Core22 and Java 17

Hello all. I’ve recently updated one of my apps to use Java 17 to use a few new language features. However, when snapcraft is compiling, I see the following error:

[ERROR] Failed to execute goal org.apache.maven.plugins:maven-compiler-plugin:3.11.0:compile (default-compile) on project library: Fatal error compiling: error: release version 17 not supported -> [Help 1]

Is there something I can do in the config file to build java17 into the build process or is this something that needs to be done by the snap devs?

BTW, this all works great outside of the snap ecosystem.

Thank you much,


This does seem to be an error that pops up outside of snaps, as per

Is it possible that you’re building with an older version of Java and running it with a newer runtime version of Java when you’re building outside of snaps?

This part of the stack overflow thread seems particularly relevant: “Searching for this failure message I found this issue on stackoverflow leading me to a bug in lombok. I upgraded to lombok 1.18.22 and that fixed the compilation failure for a successful build.”

Thanks James. I’ll take a look. I certainly could have mis-interpreted the error message to be related to the snap creation when it was something else.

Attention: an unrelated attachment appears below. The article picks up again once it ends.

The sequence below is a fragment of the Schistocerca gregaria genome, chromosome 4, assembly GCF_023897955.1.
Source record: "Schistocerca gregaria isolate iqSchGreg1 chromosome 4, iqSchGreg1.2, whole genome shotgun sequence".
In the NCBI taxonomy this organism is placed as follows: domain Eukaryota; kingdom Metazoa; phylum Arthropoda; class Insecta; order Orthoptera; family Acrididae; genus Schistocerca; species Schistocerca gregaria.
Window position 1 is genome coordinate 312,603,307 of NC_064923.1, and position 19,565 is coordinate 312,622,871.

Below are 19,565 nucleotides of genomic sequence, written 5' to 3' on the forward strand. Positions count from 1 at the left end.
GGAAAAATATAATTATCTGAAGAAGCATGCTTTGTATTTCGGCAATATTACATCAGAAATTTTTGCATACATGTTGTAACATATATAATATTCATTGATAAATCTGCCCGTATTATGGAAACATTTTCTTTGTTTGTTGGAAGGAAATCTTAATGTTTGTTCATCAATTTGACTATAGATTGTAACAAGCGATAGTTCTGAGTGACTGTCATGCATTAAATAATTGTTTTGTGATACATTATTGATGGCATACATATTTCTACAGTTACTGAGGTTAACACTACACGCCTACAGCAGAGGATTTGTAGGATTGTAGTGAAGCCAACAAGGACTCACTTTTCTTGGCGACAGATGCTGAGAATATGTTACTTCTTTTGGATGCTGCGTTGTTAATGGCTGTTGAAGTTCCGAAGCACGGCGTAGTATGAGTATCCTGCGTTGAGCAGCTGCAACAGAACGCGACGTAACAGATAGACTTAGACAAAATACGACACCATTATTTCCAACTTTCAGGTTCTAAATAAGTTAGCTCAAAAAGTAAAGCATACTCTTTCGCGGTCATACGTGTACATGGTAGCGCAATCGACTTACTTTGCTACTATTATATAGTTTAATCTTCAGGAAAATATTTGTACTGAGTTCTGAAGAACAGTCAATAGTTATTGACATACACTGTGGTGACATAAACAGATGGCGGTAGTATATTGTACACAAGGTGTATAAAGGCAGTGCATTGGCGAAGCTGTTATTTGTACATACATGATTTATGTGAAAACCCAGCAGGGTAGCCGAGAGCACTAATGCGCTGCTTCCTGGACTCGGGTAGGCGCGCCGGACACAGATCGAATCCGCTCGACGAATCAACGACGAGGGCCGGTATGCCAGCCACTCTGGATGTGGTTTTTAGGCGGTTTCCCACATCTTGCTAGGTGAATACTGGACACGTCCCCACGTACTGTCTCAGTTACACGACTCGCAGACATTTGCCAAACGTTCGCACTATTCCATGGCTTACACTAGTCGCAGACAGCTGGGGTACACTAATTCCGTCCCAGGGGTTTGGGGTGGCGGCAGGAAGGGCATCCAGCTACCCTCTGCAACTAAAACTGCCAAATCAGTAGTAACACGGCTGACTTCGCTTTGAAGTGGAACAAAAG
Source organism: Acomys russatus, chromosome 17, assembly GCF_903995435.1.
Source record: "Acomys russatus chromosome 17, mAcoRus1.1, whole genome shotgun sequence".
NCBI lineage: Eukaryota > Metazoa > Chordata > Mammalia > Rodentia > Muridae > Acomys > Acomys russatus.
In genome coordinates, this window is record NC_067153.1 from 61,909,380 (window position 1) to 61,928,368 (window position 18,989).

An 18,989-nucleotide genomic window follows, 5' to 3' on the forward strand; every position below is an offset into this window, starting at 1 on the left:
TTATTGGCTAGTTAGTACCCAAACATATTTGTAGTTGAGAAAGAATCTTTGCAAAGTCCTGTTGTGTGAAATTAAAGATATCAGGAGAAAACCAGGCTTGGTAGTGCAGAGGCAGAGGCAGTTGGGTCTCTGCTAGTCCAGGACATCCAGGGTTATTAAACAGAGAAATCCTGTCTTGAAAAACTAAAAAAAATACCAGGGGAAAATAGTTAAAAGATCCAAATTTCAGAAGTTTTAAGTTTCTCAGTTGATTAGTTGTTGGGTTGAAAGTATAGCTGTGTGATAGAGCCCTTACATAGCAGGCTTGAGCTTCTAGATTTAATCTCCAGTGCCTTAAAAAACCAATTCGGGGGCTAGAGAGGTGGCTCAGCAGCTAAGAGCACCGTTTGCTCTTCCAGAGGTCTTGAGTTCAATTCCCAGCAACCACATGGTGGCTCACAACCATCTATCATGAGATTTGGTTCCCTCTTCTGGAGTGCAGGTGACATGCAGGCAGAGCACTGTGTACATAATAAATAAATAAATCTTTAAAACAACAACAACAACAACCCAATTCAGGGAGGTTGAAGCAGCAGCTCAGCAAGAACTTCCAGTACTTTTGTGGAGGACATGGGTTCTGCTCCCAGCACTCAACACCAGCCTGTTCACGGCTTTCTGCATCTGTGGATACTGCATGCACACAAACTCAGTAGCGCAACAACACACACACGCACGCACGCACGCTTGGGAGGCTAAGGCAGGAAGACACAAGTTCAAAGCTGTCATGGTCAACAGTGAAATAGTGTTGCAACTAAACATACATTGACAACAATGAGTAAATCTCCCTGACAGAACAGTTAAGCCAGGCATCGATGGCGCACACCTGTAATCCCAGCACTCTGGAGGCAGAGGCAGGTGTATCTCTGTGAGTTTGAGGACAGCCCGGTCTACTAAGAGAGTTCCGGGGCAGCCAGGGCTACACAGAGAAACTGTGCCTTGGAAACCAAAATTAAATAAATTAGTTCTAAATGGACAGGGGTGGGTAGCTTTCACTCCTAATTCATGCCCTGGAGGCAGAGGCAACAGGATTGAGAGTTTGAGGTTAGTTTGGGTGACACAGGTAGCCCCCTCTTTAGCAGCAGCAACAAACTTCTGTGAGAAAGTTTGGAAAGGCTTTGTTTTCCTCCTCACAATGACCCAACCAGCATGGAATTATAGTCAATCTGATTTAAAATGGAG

On my build machine I running OpenJDK java 20.0.2+9, so it’s quite a bit newer than either 11 or 17, but your comment has got me thinking that I need to do some more digging.

Thank you

It’s not impossible that Snapcraft is altering the expected environment enough to trigger this when it doesn’t appear elsewhere. But generally, the builds are done in LXD/Multipass and although the paths might be different and there’s the whole Snapcraft.yaml layer around building them, the build environment itself is essentially just a normal Ubuntu distribution and not particularly unique (except for the end result being to create a snap).

While generally all I could advise is to check your dependencies and see if you can update them; more specifically to snaps, if you can build the .jar file externally, you can still use it in snaps by using the dump plugin, which essentially does nothing except copy across pre-built binaries.

Ideally you shouldn’t have to, but this might be a viable way to bypass the build problems and get you to the point you can work on the runtime side of things once you’ve a proper .snap file to work with.